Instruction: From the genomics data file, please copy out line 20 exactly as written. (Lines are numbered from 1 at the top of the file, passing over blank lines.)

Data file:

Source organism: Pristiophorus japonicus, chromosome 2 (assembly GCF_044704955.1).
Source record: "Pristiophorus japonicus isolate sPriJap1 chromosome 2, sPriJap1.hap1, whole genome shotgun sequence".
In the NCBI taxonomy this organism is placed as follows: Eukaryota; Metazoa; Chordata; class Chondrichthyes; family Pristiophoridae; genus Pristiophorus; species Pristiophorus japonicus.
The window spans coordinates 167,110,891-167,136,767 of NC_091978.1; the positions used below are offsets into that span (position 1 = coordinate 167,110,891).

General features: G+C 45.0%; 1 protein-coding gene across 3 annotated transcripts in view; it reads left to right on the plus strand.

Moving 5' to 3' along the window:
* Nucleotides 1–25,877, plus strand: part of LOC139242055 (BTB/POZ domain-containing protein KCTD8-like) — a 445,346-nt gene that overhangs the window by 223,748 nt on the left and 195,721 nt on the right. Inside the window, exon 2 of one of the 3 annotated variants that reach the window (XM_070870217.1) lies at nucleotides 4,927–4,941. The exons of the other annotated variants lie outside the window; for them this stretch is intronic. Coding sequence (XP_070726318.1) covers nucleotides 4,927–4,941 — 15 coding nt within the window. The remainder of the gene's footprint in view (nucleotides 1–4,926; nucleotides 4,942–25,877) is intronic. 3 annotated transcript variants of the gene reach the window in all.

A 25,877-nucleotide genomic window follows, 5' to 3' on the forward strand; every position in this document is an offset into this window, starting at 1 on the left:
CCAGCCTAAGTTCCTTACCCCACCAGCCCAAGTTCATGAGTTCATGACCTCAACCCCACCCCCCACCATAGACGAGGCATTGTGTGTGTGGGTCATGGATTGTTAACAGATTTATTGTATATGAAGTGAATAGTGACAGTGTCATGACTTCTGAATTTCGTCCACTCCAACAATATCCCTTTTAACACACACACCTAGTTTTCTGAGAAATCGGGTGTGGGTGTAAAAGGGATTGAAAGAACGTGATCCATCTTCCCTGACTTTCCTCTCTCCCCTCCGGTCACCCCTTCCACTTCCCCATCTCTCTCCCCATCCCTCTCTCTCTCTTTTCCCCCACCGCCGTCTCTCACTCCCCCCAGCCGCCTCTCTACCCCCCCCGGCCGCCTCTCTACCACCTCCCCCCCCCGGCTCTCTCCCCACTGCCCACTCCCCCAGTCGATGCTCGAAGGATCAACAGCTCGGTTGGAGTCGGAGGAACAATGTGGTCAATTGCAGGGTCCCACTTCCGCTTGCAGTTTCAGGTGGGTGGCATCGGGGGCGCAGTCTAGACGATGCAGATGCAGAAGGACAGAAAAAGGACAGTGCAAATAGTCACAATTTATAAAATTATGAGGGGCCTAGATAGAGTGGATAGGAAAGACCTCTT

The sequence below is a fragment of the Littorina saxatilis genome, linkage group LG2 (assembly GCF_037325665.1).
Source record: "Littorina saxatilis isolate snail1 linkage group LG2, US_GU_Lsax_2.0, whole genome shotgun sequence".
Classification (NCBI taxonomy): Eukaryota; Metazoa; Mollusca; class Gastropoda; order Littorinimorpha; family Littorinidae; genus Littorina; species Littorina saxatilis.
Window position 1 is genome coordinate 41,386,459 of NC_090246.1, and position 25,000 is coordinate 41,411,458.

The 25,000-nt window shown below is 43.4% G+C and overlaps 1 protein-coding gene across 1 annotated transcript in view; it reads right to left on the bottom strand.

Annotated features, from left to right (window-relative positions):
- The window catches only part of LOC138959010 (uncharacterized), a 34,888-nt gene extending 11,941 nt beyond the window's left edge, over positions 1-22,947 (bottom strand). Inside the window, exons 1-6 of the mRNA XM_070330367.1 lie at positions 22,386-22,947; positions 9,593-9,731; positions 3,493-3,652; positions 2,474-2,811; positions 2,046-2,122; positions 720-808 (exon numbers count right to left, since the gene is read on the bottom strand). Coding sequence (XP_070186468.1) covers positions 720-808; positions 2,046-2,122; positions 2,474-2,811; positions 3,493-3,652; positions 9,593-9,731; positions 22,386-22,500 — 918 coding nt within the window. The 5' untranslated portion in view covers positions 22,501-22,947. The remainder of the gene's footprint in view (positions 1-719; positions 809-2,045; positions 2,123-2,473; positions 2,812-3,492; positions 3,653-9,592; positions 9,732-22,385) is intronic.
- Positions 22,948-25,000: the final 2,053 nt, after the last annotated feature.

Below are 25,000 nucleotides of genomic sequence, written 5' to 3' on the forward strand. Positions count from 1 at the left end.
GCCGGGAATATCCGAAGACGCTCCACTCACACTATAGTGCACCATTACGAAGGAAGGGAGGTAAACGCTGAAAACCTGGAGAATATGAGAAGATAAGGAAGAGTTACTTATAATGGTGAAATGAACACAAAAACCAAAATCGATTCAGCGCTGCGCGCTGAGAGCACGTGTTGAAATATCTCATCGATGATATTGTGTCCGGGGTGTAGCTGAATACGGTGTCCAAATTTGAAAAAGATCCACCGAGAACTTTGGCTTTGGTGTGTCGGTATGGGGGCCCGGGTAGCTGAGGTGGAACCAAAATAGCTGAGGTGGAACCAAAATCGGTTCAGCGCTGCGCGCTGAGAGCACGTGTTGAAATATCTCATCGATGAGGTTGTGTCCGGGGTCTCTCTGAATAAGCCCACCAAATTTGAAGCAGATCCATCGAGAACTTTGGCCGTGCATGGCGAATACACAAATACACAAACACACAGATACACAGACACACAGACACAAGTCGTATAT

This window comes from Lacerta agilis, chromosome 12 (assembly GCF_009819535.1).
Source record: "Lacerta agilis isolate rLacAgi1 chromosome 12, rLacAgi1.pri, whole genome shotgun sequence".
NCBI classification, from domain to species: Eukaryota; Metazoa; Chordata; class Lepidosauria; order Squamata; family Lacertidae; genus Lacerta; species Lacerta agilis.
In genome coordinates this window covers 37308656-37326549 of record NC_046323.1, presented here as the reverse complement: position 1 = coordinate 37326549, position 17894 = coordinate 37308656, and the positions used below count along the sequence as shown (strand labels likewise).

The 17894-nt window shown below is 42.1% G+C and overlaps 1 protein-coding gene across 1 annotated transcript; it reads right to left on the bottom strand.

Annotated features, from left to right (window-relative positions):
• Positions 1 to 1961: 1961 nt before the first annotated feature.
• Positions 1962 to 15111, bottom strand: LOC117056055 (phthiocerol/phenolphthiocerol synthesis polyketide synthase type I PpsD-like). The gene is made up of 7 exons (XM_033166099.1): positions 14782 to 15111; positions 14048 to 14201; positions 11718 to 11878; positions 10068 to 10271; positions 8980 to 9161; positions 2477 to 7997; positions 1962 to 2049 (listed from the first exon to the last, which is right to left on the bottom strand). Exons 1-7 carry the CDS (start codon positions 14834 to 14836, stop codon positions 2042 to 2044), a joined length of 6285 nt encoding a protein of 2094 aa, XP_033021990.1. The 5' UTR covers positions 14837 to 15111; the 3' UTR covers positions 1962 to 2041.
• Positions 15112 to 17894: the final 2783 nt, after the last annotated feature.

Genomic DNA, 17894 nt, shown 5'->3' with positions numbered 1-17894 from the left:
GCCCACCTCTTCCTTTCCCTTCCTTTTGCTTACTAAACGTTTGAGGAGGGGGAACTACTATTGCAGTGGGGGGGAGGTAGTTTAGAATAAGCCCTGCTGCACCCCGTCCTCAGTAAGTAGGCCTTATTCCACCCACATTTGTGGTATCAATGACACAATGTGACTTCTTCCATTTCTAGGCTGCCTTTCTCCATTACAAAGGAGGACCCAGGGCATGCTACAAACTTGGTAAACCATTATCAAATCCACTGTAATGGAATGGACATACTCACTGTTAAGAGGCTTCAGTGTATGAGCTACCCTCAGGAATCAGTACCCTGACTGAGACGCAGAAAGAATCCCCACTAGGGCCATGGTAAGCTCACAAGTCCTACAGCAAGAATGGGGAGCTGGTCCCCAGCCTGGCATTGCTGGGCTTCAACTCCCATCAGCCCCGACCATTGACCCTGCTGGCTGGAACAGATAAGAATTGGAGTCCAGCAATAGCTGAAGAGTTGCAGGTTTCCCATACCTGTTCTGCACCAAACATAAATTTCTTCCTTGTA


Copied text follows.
This window comes from Lacerta agilis, chromosome 12 (assembly GCF_009819535.1).